words, MAC disclosed information that Avis did not. Avis
acknowledges that it did not know about MAC's disclosure
when it submitted its own disclosures.
County moved to dismiss Avis's petition for failure to
comply with the mandatory-disclosure requirements of section
278.05, subdivision 6(a). The tax court found that the
concession fees were rent, and were therefore subject to
mandatory disclosure. It also found that Avis, not MAC, was
required to make the disclosure under subdivision 6(a), which
it had not done. Based on these findings, the tax court
concluded that Avis had failed to comply with the
mandatory-disclosure requirements and that dismissal was
required. This appeal followed.
review of any final order . . . may be had on the ground that
the Tax Court was without jurisdiction, that the order of the
Tax Court was not justified by the evidence or was not in
conformity with law, or that the Tax Court committed any
other error of law." Minn. Stat. § 271.10, subd. 1
(2018). The tax court's application of law is reviewed de
novo, Langer v. Comm'r of Revenue, 773 N.W.2d
77, 80 (Minn. 2009), and the tax court's factual findings
are reviewed for clear error, Antonello v. Comm'r of
Revenue, 884 N.W.2d 640, 647 (Minn. 2016).
contends that the tax court erred in dismissing its petition
for two reasons. First, it asserts that disclosure of the
concession fee information was not required by the
mandatory-disclosure provision. Second, it argues that, even
if disclosure of the concession fee was mandatory, the
information furnished by MAC to Hennepin County satisfied
that requirement. We discuss each issue in turn.
Legislature's charge to property assessors is "to
consider and give due weight to every element and factor
affecting the market value [of properties]." Minn. Stat.
§ 273.12 (2018). To aid the assessors, Minnesota law
requires that tax petitioners contesting the valuation of
income-producing properties disclose six categories of
information, as itemized in Minn. Stat. § 278.05, subd.
6. Failure to comply with the disclosure requirements
"shall result in the dismissal of the petition."
Minn. Stat. § 278.05, subd. 6(b). Relevant here,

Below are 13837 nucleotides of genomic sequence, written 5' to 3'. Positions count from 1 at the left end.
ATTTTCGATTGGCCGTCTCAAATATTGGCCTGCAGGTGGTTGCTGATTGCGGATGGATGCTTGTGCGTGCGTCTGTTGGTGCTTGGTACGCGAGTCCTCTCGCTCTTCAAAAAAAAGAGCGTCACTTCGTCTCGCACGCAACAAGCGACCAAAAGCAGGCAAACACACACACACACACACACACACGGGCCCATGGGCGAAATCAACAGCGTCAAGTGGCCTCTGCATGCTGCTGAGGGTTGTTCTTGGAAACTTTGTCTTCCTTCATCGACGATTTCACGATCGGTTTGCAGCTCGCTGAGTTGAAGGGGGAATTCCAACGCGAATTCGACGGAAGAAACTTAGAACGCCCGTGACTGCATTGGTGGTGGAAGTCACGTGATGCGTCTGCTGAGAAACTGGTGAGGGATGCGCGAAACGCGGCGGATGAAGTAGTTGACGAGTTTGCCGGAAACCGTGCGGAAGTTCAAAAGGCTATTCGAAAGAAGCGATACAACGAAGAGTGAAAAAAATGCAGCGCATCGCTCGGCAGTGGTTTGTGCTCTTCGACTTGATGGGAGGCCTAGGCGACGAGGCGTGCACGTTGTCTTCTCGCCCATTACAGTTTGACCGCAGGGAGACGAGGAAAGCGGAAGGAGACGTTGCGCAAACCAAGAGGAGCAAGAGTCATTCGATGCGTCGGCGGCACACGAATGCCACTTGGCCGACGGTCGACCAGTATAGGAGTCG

subdivision 6 requires disclosure of year-end financial
statements, rent rolls and identification of lease agreements
(including base rent and square footage leased), and
anticipated income and expenses relative to the property.
argues that the information-disclosure requirements in
subdivision 6 did not require that it disclose concession
fees paid under the Lease Agreement. The company's theory
is that such fees are not income attributable to the
property. The fees are paid, Avis contends, not as rent for
property, but solely for the right to conduct business at the
Airport. That is why they are denominated as "concession
fees," while payments made on a square foot basis
(detailed in the Supplemental Lease Agreements) are called
payment may be labeled is not irrelevant, but it is not
dispositive. As we said recently, the question under the
mandatory-disclosure rule is whether the property
"generates income." See Wal-Mart Real Estate
Bus. Tr. v. Cty. of Anoka, 931 N.W.2d 382, 388 (Minn.
2019). Thus, for example, in Wal-Mart, we decided
that properties were generating disclosable income through
what the property owner considered to be nationwide
"licensing" agreements for "vestibule"
viewing the agreements between Avis and MAC in their
entirety, these concession fees do not escape the
mandatory-disclosure provision's sweep. The fees were
rent or, at least, income that needed to be disclosed under
the statute, whether in the required financial statements, as
rent information, or as anticipated income. See
Minn. Stat. § 278.05, subd. 6(a). This is so for two
the relevant agreements between MAC and Avis show that
amounts paid as concession fees or as the minimum annual
guarantee are income attributable to the property. The very
name of the document that establishes the concession fee and
the minimum annual guarantee shows the connection; it is
entitled "General Terms and Conditions Lease
Agreement." The title ...